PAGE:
Design Fiction Reflection

Before this class, I saw design as a way to solve problems practically and beautifully.  I saw the difference between art and design to be that one was from the creator to the world and the other was for the world by the creator.  Design fiction is a combination of these differences and solves the problem of a closed mind.  It works because it is designed to provoke, created with a goal in mind.  Throughout the class, we were able to learn about all kinds of design fiction works and discuss the ways that they were and weren’t successful.  I loved learning about these works, but the art of successful design fiction became much more apparent to me when our class presented their final projects.

I really enjoyed seeing the progression of how these projects evolved and developed, especially since there was such a variety of projects and topics.  It was also intriguing to see the correlation between project and student.  I love that students used their strengths to create projects that showed what they care about, in a way that is important to them.  Sankalp created a beautiful video to show his concept.  The video was thoughtfully made and that extra touch of care made it even more successful.  I was also blown away by the creativity behind John’s business card project and the way that it was presented because it felt incredibly real, like it could actually work.  He was able to use his knowledge of code and programming to make his project even more compelling.  Finally, I really enjoyed reading through Joe’s website about the placebo effect because the content was well thought out, making it incredibly provoking.  His project felt like a beautifully designed experience that achieved its goal.  I really appreciated the way that his and many other projects showed the power of design in a different space/solving a different problem.

After this whole experience, I think that it’s incredibly important for all designers to understand the significance of design fiction.  For me, the power of design was revealed to me when I saw design achieving a different goal, one that is important and often less embraced.  Design should be a part of all aspects of society and our personal lives.  When the principles of design are thoughtfully put into play, it can open doors and set ideas into motion.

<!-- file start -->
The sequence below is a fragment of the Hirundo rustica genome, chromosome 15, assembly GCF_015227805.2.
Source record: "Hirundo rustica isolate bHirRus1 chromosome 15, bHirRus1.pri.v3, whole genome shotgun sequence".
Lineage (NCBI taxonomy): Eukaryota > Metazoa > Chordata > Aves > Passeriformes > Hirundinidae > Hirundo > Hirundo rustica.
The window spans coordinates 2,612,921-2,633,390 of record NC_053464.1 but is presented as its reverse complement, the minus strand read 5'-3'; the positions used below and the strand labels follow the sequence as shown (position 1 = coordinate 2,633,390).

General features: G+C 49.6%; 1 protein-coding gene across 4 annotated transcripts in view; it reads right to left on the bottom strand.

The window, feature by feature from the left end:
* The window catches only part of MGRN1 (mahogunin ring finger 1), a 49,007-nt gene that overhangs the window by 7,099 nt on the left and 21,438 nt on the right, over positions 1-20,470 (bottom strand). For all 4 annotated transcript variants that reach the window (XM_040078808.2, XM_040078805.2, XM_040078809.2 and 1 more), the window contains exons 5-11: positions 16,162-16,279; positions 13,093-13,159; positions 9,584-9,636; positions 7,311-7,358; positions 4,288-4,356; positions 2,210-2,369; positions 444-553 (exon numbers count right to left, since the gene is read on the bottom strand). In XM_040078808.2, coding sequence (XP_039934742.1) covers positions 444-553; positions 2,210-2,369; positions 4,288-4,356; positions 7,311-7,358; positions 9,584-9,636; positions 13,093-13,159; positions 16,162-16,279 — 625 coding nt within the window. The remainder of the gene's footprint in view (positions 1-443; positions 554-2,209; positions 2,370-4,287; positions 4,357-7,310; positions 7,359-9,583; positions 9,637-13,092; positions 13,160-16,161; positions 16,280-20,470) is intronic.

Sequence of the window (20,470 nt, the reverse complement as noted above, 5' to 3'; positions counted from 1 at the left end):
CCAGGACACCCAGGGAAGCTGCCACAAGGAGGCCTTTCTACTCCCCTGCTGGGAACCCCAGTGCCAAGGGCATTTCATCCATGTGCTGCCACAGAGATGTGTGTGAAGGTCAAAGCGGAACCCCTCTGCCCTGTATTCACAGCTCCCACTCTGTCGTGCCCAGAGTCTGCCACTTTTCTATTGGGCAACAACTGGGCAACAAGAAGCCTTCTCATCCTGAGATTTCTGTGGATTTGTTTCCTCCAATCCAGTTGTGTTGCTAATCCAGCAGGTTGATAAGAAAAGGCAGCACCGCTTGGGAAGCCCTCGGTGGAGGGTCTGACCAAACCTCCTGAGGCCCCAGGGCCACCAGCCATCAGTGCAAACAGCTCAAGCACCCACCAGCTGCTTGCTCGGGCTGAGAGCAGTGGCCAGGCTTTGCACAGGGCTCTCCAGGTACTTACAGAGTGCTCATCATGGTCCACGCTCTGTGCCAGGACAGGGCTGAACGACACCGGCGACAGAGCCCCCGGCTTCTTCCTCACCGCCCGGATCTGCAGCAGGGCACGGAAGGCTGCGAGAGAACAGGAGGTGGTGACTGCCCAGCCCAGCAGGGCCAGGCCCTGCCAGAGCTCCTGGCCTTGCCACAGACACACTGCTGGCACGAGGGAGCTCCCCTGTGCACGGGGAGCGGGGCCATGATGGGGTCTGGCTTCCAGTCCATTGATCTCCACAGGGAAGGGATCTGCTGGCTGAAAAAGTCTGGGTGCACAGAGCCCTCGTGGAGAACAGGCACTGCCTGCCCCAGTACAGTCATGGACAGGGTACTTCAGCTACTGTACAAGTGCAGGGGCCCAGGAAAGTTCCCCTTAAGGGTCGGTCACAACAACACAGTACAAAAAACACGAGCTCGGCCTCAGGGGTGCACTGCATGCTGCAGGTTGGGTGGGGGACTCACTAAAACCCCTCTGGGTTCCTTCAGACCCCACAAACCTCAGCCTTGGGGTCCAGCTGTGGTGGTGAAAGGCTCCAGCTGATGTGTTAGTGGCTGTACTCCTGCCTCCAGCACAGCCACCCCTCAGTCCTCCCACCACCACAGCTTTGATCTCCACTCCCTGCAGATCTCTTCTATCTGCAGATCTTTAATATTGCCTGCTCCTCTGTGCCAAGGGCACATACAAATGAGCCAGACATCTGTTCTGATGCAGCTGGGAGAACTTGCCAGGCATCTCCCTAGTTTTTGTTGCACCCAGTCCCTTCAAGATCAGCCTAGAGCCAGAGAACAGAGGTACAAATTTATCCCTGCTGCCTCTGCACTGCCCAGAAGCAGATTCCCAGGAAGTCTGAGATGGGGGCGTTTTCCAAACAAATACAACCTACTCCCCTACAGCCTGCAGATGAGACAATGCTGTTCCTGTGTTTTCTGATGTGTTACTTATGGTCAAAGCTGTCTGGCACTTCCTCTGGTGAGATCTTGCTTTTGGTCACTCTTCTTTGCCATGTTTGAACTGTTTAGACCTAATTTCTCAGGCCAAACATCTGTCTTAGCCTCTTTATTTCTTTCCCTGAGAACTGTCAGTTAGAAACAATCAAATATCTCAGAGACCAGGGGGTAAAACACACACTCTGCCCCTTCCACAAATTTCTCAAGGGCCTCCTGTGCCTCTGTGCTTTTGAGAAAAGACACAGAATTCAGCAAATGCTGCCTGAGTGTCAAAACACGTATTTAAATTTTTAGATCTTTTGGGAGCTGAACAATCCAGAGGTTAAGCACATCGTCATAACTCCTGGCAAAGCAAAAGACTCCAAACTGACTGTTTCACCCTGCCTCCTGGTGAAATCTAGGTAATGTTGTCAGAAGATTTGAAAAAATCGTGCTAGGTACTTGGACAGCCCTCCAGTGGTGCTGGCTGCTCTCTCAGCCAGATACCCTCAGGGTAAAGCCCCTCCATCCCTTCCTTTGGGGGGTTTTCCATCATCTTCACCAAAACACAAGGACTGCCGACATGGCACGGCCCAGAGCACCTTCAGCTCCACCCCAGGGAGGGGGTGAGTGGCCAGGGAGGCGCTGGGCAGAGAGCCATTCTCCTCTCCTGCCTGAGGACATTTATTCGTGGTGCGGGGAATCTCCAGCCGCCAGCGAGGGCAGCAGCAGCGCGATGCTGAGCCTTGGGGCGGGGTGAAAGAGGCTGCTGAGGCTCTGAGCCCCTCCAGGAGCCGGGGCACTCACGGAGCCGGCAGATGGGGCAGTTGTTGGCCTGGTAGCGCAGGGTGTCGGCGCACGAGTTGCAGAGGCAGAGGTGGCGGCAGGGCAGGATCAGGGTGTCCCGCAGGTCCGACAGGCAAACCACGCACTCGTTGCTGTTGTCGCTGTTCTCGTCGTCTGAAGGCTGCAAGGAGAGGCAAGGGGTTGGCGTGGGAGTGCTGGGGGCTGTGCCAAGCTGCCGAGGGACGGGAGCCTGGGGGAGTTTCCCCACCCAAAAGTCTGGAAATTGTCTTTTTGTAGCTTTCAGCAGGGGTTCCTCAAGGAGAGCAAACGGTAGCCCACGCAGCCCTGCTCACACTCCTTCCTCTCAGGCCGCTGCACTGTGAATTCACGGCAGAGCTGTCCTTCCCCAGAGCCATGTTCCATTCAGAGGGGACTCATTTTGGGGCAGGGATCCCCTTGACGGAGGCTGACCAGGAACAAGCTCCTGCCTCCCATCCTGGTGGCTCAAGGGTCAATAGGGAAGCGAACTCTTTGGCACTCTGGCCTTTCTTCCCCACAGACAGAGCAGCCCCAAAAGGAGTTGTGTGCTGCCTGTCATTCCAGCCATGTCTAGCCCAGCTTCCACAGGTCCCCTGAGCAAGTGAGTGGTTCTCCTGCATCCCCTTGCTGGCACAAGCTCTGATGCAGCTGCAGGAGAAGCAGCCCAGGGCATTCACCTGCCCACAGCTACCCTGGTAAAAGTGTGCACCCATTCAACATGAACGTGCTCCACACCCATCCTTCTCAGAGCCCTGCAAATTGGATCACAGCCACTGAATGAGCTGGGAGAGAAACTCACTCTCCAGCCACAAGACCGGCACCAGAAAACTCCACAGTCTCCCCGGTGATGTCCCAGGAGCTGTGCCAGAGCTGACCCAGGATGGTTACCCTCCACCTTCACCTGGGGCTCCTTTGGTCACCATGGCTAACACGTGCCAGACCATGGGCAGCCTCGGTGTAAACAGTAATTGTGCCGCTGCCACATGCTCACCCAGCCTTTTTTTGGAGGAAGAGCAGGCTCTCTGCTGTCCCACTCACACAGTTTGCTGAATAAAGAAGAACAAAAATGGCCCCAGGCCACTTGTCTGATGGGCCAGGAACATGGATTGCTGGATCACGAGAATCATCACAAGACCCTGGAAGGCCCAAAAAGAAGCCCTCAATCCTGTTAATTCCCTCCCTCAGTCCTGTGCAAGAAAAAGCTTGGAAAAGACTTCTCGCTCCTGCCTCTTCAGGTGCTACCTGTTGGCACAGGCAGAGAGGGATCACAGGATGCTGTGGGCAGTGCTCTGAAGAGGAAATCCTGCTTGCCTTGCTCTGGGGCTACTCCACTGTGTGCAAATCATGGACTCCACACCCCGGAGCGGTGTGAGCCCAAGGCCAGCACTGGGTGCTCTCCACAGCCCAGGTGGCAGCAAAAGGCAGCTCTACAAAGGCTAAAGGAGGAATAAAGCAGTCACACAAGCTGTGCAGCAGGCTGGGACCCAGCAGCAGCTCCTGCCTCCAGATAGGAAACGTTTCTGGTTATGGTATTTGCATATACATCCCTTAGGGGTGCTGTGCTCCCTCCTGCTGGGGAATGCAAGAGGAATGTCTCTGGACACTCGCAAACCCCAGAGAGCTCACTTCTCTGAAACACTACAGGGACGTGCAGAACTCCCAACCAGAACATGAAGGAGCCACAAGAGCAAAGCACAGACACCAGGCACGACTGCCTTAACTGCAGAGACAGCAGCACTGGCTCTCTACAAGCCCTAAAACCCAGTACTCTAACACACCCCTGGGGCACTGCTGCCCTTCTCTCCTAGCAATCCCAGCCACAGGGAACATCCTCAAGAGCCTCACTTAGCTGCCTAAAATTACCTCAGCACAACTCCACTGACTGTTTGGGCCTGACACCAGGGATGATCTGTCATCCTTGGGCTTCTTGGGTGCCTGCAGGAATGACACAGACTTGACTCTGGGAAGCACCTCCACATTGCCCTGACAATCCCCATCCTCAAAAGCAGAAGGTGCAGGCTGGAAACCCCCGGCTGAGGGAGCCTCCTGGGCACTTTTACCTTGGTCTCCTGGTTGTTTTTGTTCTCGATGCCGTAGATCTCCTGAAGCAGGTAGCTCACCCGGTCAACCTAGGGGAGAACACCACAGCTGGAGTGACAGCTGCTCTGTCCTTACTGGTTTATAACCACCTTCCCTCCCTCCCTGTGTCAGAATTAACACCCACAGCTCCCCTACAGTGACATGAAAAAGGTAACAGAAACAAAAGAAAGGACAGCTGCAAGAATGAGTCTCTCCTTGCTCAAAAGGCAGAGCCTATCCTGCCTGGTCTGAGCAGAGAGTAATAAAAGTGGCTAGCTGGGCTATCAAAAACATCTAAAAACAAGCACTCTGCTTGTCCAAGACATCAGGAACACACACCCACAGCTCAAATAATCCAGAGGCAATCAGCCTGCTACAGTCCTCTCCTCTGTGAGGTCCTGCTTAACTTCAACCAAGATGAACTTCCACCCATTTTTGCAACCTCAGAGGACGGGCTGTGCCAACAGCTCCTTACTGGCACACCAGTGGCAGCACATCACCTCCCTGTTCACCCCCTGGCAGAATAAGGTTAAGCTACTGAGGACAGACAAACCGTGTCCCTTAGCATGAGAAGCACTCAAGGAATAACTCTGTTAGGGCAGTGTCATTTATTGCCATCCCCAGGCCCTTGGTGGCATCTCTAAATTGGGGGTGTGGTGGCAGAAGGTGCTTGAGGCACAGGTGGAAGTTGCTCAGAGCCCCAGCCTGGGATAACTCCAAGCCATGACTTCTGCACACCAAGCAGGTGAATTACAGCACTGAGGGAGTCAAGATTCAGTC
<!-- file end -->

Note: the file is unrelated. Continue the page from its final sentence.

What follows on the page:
ArchiArchiZoomZoom

ArchiArchiZoomZoom is a virtual world accessible via website, where the user can attempt to build a city around them. Conceptually, it’s an exploration of a couple of things.

Duplitecture is a term relating to copying of architecture, most of which is currently happening in China. Every building on this slide is an example of duplitecture. There are entire Chinese communities made to resemble western cities — Venice and Paris, for example — and there are vast amounts of one-off copies and caricatures of western architecture. The buildings within my project are pieces of duplitecture, ripped from their place of origin, dropped on a blank canvas, and distorted just enough to make them uncanny.

ArchiArchiZoomZoom is also an exploration of the act of making digital copies, particularly bringing attention the the ease of creating unlimited amounts of things.

Finally, it’s an echo to the avant-garde, neo-futurist architects of the past, like Archigram, Archizoom, and Superstudio. These groups spent their careers combining technology and architecture, envisioning utopian landscapes, and criticizing contemporary architectural theory and practice.

When the user enters ArchiArchiZoomZoom, they are presented with a series of quotes from these groups. From these quotes, three key phrases are highlighted, each one a global rule enacted in the virtual world:

For those who, like ourselves, are convinced that architecture is one of the few ways to realize cosmic order on earth, to put things according to reason, it is a ‘moderate utopia’ to imagine a near future in which all architecture will be created with a single act, from a single design capable of clarifying once and for all the motives which have induced man to build dolmens, menhirs, pyramids, and lastly to trace (ultima ratio) a white line in the desert. ―Superstudio, 1969